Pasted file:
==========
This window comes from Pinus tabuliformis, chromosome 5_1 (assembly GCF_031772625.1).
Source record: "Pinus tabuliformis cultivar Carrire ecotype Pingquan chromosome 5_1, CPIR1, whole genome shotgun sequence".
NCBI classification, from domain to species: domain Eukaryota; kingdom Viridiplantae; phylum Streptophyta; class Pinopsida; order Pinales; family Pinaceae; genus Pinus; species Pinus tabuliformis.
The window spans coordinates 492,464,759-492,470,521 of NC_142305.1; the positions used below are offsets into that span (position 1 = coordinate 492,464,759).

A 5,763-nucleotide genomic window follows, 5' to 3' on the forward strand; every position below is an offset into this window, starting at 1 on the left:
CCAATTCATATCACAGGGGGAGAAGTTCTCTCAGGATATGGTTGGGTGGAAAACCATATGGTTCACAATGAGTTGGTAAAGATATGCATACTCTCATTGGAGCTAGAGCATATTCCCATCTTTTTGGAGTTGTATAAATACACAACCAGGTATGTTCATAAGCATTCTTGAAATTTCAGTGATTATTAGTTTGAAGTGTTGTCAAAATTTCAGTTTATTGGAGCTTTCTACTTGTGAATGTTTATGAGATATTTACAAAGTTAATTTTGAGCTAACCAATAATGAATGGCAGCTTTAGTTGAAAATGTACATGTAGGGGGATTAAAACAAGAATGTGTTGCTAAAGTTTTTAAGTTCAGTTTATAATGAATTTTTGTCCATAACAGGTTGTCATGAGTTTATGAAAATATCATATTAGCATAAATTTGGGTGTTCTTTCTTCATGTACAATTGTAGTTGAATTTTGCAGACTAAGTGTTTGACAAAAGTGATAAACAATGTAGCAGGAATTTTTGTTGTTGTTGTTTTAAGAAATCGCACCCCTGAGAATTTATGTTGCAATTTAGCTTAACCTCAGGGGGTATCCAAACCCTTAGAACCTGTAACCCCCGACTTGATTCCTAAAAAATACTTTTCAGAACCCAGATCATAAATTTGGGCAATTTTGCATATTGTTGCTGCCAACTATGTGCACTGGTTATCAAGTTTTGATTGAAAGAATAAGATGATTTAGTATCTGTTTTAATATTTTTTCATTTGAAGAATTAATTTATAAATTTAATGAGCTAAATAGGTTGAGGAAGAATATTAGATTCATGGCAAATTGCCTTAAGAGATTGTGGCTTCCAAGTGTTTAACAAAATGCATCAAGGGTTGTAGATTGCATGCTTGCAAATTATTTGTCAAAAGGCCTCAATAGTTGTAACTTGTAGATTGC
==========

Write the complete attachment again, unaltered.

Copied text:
This window comes from Pinus tabuliformis, chromosome 5_1 (assembly GCF_031772625.1).
Source record: "Pinus tabuliformis cultivar Carrire ecotype Pingquan chromosome 5_1, CPIR1, whole genome shotgun sequence".
NCBI classification, from domain to species: domain Eukaryota; kingdom Viridiplantae; phylum Streptophyta; class Pinopsida; order Pinales; family Pinaceae; genus Pinus; species Pinus tabuliformis.
The window spans coordinates 492,464,759-492,470,521 of NC_142305.1; the positions used below are offsets into that span (position 1 = coordinate 492,464,759).

A 5,763-nucleotide genomic window follows, 5' to 3' on the forward strand; every position below is an offset into this window, starting at 1 on the left:
CCAATTCATATCACAGGGGGAGAAGTTCTCTCAGGATATGGTTGGGTGGAAAACCATATGGTTCACAATGAGTTGGTAAAGATATGCATACTCTCATTGGAGCTAGAGCATATTCCCATCTTTTTGGAGTTGTATAAATACACAACCAGGTATGTTCATAAGCATTCTTGAAATTTCAGTGATTATTAGTTTGAAGTGTTGTCAAAATTTCAGTTTATTGGAGCTTTCTACTTGTGAATGTTTATGAGATATTTACAAAGTTAATTTTGAGCTAACCAATAATGAATGGCAGCTTTAGTTGAAAATGTACATGTAGGGGGATTAAAACAAGAATGTGTTGCTAAAGTTTTTAAGTTCAGTTTATAATGAATTTTTGTCCATAACAGGTTGTCATGAGTTTATGAAAATATCATATTAGCATAAATTTGGGTGTTCTTTCTTCATGTACAATTGTAGTTGAATTTTGCAGACTAAGTGTTTGACAAAAGTGATAAACAATGTAGCAGGAATTTTTGTTGTTGTTGTTTTAAGAAATCGCACCCCTGAGAATTTATGTTGCAATTTAGCTTAACCTCAGGGGGTATCCAAACCCTTAGAACCTGTAACCCCCGACTTGATTCCTAAAAAATACTTTTCAGAACCCAGATCATAAATTTGGGCAATTTTGCATATTGTTGCTGCCAACTATGTGCACTGGTTATCAAGTTTTGATTGAAAGAATAAGATGATTTAGTATCTGTTTTAATATTTTTTCATTTGAAGAATTAATTTATAAATTTAATGAGCTAAATAGGTTGAGGAAGAATATTAGATTCATGGCAAATTGCCTTAAGAGATTGTGGCTTCCAAGTGTTTAACAAAATGCATCAAGGGTTGTAGATTGCATGCTTGCAAATTATTTGTCAAAAGGCCTCAATAGTTGTAACTTGTAGATTGC